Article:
W3C home > Mailing lists > Public > xml-uri@w3.org > May 2000

Fw: Welcome to the XML-URI list

From: Michael Champion <Mike.Champion@softwareag-usa.com>
Date: Mon, 15 May 2000 13:30:52 -0400
Message-ID: <044601bfbe93$52082a40$39daa318@WORKGROUP>
To: <xml-uri@w3.org>

----- Original Message -----
From: "Tim Berners-Lee" <timbl@w3.org>
To: <xml-uri@w3.org>
Cc: <xml-dev@xml.org>
Sent: Monday, May 15, 2000 9:45 AM
Subject: Welcome to the XML-URI list

> Finally a note about the alternatives to using URIs. Using URIs in name
> actually not treating them as URIs (as proposed by some - comparing
> URIs as strings irrespective of their base address) is simply technically
> broken

I don't know why I'm stepping into this morass, but somebody has to start it
off, I guess. I haven't followed the XML Plenary discussion all that
carefully, but here's my understanding of why Tim Berners-Lee's conviction
is not widely shared:

The gist of Tim's message seems to be that *absolute* URIs are at the very
foundation of the Web and give it and the W3C specs much of their power.  I
doubt if anyone seriously disagrees.  But *relative* URIs are only a
convenience mechanism, and as often happens, their convenience hides their

Allowing relative URI's in namespaces that must somehow get resolved back to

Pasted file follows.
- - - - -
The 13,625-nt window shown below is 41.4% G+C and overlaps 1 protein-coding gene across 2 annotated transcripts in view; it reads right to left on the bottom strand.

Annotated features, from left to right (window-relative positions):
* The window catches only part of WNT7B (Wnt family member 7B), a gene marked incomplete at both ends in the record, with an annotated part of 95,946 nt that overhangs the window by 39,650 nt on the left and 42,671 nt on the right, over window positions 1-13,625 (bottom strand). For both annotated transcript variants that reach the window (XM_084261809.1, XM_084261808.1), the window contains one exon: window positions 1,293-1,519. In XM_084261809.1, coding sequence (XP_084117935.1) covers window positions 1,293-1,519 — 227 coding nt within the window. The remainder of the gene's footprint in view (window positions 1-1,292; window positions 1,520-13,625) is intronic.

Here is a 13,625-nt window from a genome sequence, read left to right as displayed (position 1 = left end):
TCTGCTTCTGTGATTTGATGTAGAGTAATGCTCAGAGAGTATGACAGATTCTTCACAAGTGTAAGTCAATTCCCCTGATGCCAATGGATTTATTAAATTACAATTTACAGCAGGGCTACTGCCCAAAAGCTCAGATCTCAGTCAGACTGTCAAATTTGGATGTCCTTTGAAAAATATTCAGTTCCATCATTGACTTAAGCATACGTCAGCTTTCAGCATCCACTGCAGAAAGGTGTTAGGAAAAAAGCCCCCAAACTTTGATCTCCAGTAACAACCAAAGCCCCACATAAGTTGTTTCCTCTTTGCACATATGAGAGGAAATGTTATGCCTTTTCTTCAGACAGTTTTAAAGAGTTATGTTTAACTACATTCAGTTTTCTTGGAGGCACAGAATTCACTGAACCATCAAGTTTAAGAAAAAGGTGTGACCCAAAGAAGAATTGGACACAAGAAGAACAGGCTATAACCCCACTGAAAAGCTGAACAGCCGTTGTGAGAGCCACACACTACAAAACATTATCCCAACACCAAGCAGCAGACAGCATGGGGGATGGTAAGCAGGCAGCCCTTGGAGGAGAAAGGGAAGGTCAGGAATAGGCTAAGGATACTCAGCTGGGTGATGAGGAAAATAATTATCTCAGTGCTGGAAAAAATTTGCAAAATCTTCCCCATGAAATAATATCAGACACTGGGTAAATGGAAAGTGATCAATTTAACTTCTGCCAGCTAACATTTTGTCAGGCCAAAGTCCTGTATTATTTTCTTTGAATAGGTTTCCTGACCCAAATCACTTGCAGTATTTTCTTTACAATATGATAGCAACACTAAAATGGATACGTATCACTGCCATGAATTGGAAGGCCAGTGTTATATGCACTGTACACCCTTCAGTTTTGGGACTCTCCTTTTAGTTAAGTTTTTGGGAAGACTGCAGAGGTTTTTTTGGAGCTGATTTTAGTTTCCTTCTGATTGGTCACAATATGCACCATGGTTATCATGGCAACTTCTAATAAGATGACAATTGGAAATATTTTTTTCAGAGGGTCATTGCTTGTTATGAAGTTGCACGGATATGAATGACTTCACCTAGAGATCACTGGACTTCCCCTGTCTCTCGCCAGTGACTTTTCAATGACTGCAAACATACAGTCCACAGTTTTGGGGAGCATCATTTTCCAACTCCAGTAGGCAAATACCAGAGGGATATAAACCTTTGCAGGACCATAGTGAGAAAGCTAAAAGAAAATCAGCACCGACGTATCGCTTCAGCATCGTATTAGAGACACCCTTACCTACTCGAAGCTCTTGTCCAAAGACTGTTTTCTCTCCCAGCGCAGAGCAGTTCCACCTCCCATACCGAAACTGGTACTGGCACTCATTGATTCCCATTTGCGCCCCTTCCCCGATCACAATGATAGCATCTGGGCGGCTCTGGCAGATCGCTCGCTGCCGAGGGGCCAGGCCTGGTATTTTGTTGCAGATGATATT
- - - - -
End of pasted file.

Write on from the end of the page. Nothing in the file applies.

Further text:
an absolute URI that may or may not point to a resource adds a fair amount
of complexity to the specification and implementation of various XML-related
specs. (I *know* that the DOM WG has wrestled with the complexities of
namespace prefixes, names, URIs, and presenting a useable interface to the
user for much of the last year).  Furthermore, it entangles the IETF URI
specs with various W3C constructs (XML, namespaces, xml:base, etc.) in ways
that are difficult for even experts to fully comprehend.  Finally, the end
result is to give end users even more rope with which to hang themselves,
ultimately decreasing the integrity of the Web in actual practice.

So the alternatives appear to be: to forbid relative URIs in namespaces,
which seems arbitrary and inconsistent with various implementations out
there already (most notably Microsoft's); or to rework the namespace spec to
say that a "namespace name" is not a URI, just some string believed to be

> It is really important for electronic
> commerce and, ideeindeed, the whole future of the web, that XML documents
> defined in terms of namespaces which are considered to identify the
> of the language they are written in.

This is the very essence of the issue.  There is a widespread opinion that
as a practical matter, in a world of less than perfectly understood specs
and less than perfectly coded implementations, it is far easier to identify
what a namespace REALLY means by making it completely specified by the
namespace name without reference to the URI resolution mechanism.

Again, I claim no particular expertise here, just a desire to get the
discussion going and this issue put to rest, one way or the other.
Received on Monday, 15 May 2000 13:33:04 UTC

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